Total Solar Eclipse – 21 August 2017

The event that started this journey and passion – Total Solar Eclipse on our 30th wedding anniversary – 21 August 2017

Total Solar Eclipse – Grand Island, Nebraska – 21 August 2017

Fun facts

The solar eclipse of August 21, 2017, dubbed the “Great American Eclipse” by some media, was a total solar eclipse visible within a band that spanned the contiguous United States from the Pacific to the Atlantic coasts. It was also visible as a partial solar eclipse from as far north as Nunavut in northern Canada to as far south as northern South America. In northwestern Europe and Africa, it was partially visible in the late evening. In northeastern Asia, it was partially visible at sunrise.

Prior to this event, no solar eclipse had been visible across the entirety of the United States since June 8, 1918; not since the February 1979 eclipse had a total eclipse been visible from anywhere in the mainland United States. The path of totality touched 14 states, and the rest of the U.S. had a partial eclipse. The area of the path of totality was about 16 percent of the area of the United States, with most of this area over the ocean, not land.

The total eclipse had a magnitude of 1.0306 and was visible within a narrow corridor 70 miles (110 km) wide, crossing 14 of the contiguous United States: Oregon, Idaho, Montana, Wyoming, Nebraska, Kansas, Iowa, Missouri, Illinois, Kentucky, Tennessee, Georgia, North Carolina, and South Carolina. It was first seen from land in the U.S. at Oregon’s Pacific coast, and then it progressed eastward through Salem, Oregon; Idaho Falls, Idaho; Casper, Wyoming; Lincoln, Nebraska; Kansas City, Missouri; St. Louis, Missouri; Hopkinsville, Kentucky; and Nashville, Tennessee; Columbia, South Carolina; and finally Charleston, South Carolina. A partial eclipse was seen for a greater time period. The event’s shadow began to cover land on the Oregon coast as a partial eclipse at 4:05 p.m. UTC (9:05 a.m. PDT), with the total eclipse beginning there at 5:16 p.m. UTC (10:16 a.m. PDT); the total eclipse’s land coverage ended along the South Carolina coast at about 6:44 p.m. UTC (2:44 p.m. EDT). Visibility as a partial eclipse in Honolulu, Hawaii began with sunrise at 4:20 p.m. UTC (6:20 a.m. HST) and ended by 5:25 p.m. UTC (7:25 a.m. HST).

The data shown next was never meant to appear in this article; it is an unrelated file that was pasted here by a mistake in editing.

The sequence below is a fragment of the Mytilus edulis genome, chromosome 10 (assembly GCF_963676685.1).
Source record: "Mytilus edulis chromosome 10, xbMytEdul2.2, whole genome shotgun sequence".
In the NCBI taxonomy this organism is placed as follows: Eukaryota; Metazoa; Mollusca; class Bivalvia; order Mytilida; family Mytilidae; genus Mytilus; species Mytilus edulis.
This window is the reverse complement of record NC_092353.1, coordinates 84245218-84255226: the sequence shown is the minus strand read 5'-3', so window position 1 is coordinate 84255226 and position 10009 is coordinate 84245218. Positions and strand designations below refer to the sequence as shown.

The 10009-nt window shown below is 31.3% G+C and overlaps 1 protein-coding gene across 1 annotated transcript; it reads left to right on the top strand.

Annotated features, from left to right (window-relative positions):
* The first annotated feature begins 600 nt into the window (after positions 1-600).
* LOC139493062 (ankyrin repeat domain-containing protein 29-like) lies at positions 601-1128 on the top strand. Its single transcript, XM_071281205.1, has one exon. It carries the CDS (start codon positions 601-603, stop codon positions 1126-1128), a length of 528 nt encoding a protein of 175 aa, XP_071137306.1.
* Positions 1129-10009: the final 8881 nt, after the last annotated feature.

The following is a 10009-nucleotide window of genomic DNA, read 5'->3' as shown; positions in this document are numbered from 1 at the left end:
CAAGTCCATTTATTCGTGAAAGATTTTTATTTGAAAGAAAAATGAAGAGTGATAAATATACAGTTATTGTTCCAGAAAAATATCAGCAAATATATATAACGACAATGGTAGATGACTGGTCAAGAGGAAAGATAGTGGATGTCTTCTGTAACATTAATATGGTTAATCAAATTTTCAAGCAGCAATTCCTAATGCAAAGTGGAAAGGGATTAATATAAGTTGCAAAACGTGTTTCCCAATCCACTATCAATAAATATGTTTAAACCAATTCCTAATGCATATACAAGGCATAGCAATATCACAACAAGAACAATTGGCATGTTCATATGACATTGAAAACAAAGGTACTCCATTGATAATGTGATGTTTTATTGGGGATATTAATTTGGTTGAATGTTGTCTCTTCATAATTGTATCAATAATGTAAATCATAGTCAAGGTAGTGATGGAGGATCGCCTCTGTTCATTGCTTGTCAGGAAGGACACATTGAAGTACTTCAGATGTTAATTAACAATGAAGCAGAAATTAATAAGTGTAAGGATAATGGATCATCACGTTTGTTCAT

This total solar eclipse marked the first such event in the smartphone and social media era in America. Information, personal communication, and photography were widely available as never before, capturing popular attention and enhancing the social experience. The event was received with much enthusiasm across the nation; people gathered outside their homes to watch it, and many parties were set up in the path of the eclipse. Many people left their homes and traveled hundreds of miles just to get a glimpse of totality, which few ever get to experience. Marriage proposals were timed to coincide with the eclipse, as was at least one wedding...AND our 30th wedding anniversary celebration! Logistical problems arose with the influx of visitors, especially for smaller communities.

Future total solar eclipses will cross the United States on April 8, 2024 (12 states), August 23, 2044 (2 states), and on August 12, 2045 (10 states), and annular solar eclipses—wherein the Moon appears smaller than the Sun—will occur in October 2023 (9 states) and June 2048 (9 states).

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Imaging stream: Tamron 150-600mm lens (@600mm), Canon Rebel T4i, on tripod

Capture & processing notes

My astrophotography journey started in Grand Island, Nebraska on 21 August 2017 – our 30th wedding anniversary (yes, really, in Nebraska!) – and the total solar eclipse. Paul facilitated the beginning of the journey with a 150-600mm lens, Canon T4i, a book about shooting eclipses, a sun filter, and a tripod.
Although I had zero understanding of anything but landscape photography and couldn’t figure out why the sun kept moving out of the frame (yes, really – even with that degree in physics!) – I was able to capture several great images (from the 152 I took) of the eclipse.

Capture: 21 August 2017, 1053CDT – 1329CDT
Shooting location: Hilton Hampton Inn, Grand Island, Nebraska
Processing: Processed in Lightroom

Total Solar Eclipse – 3 minutes before start (sun fully visible through solar filter) – Grand Island, Nebraska; 21 August 2017
Total Solar Eclipse – At First Contact, 95% visible – Grand Island, Nebraska; 21 August 2017
Total Solar Eclipse – First Contact, 45% visible – Grand Island, Nebraska; 21 August 2017
Total Solar Eclipse – First Contact, 5% visible – Grand Island, Nebraska; 21 August 2017
Total Solar Eclipse – Totality – Grand Island, Nebraska; 21 August 2017, 1259CDT
Total Solar Eclipse – Diamond Ring – Grand Island, Nebraska; 21 August 2017, 1301CDT
Total Solar Eclipse – Third Contact, 35% visible – Grand Island, Nebraska, 21 August 2017
Total Solar Eclipse – Third Contact with clouds rolling in – Grand Island, Nebraska; 21 August 2017